The Fiji Women’s Rights Movement (FWRM) was founded in 1986. In 2001, FWRM drafted a constitution and registered it under relevant Fiji legislation. The multiethnic and multicultural FWRM’s purpose is to “work toward the elimination of all forms of discrimination against women, promote the equality of women, and support democracy and human rights in all areas of life in Fiji and the Pacific Island region”.
FWRM is a non-governmental organization that works through institutional reforms and attitudinal changes in order to remove discrimination against women. FWRM promotes feminism, democracy, the rule of law, good governance, and human rights, while striving for ways to provide leadership opportunities for women in Fiji.
Objectives of FWRM are:
- To publicly address all issues affecting women’s human rights, status and opportunity within Fiji including cultural, domestic, legal, social, health, economic, employment, religious and political situations
- To advocate improved policy and legislation on issues affecting women’s rights
- To promote equal access to services by women and equal opportunity through appropriate enabling actions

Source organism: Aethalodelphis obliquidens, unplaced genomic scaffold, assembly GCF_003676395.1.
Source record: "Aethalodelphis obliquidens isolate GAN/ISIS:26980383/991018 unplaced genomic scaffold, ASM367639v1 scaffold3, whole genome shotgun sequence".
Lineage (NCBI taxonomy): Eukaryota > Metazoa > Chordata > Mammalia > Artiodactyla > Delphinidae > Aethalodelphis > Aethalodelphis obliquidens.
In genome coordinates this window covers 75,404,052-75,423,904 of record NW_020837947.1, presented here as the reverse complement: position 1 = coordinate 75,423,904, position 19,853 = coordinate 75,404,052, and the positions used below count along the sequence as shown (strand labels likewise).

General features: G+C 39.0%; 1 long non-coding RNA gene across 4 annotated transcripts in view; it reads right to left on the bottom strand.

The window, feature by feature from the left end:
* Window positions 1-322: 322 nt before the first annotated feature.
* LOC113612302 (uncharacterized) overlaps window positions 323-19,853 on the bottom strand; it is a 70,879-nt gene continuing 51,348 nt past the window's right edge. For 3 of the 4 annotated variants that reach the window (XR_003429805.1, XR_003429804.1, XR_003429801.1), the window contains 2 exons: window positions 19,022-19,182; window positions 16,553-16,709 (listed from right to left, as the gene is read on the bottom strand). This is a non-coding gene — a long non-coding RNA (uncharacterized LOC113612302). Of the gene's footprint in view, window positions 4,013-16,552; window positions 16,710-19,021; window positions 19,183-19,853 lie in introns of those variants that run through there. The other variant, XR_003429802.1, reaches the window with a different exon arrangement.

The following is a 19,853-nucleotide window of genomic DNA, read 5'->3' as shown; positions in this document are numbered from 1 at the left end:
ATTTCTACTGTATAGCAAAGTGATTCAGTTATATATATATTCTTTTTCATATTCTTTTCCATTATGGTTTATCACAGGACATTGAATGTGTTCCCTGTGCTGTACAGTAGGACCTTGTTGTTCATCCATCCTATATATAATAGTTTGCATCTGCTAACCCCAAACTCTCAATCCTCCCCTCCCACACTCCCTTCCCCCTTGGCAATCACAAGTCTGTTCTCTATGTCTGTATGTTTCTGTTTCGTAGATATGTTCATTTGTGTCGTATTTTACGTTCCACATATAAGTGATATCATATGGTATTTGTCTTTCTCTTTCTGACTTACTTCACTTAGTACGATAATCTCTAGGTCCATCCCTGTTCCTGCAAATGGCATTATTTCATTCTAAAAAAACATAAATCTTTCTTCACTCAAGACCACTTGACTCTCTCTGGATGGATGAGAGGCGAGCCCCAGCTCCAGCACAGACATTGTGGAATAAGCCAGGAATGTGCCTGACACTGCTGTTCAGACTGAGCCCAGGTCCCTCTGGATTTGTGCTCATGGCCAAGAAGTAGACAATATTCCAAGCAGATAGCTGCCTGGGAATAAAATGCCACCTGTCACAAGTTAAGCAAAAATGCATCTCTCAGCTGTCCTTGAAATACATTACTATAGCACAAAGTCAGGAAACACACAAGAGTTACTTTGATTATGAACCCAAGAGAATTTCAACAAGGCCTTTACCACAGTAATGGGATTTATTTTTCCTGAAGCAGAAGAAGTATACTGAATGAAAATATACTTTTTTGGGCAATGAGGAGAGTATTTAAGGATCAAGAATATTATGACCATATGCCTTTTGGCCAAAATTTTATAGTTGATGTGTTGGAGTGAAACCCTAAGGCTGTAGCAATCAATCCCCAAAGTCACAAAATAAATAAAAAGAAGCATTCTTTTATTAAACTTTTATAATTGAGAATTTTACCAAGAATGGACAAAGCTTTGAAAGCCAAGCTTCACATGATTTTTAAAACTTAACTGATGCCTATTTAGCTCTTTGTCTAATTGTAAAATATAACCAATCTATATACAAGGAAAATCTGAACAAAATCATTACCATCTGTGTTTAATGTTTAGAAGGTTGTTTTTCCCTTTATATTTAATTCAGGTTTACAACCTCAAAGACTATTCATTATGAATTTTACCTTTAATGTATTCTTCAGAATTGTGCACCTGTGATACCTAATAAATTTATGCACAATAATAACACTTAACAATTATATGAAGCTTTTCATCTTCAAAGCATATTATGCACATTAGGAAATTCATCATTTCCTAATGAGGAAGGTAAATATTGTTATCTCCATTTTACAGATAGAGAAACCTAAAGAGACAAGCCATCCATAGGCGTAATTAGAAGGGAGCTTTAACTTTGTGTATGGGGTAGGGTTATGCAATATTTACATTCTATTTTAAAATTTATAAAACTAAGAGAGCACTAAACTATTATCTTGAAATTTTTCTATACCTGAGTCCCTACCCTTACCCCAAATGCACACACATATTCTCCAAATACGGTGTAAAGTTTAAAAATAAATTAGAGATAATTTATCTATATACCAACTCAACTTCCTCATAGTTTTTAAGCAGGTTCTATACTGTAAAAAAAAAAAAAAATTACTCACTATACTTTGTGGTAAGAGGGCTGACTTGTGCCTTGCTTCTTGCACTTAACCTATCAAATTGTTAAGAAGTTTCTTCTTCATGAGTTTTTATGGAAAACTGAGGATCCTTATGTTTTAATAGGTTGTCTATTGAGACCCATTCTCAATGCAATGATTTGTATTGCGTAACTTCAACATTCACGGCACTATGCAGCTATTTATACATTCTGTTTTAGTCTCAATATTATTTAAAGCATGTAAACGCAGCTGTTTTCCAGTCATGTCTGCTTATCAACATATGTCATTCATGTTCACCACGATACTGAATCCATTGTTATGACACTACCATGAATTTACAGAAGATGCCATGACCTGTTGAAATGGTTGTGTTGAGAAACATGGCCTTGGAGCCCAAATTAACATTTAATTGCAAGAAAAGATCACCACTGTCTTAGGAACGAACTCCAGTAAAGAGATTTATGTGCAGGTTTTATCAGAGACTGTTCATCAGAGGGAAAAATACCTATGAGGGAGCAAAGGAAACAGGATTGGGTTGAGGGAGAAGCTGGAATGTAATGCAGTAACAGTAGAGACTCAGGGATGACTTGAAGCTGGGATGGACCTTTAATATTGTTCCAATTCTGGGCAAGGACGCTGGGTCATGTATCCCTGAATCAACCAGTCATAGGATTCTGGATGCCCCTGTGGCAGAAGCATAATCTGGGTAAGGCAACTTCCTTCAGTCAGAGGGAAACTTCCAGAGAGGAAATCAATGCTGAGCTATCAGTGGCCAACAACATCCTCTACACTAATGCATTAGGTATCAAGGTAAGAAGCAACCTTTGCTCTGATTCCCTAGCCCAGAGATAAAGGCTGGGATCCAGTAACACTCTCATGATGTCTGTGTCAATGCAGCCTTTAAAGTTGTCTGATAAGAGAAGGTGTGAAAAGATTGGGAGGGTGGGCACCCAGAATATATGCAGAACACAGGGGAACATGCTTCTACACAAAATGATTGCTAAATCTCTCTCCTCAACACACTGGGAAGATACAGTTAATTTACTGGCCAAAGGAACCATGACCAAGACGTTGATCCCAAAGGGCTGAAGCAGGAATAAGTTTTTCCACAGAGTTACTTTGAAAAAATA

- To ensure the Movement remains a well managed and sustainable organization, giving leadership opportunities to women, networking and sharing experiences with others in the Pacific, regionally and internationally
In 2011, FWRM released Herstory: Celebrating 25 Years of Balancing the Scales, a chronicle of the most significant moments of the Movement’s history. Herstory begins with by describing how a group of 56 women gathered to discuss how change could be made in order to combat the patriarchy. Milestones, such as the Family Law Act of 2003, illustrate the continued perseverance that the organization displays in order to see action taken. The report ends with quotations from those who believe in the Movement.
FWRM looks forward to their next quarter century of operation. They believe in their continued ability to make a difference, because of their past ability to make positive progress during coups and even despite being persecuted by the military.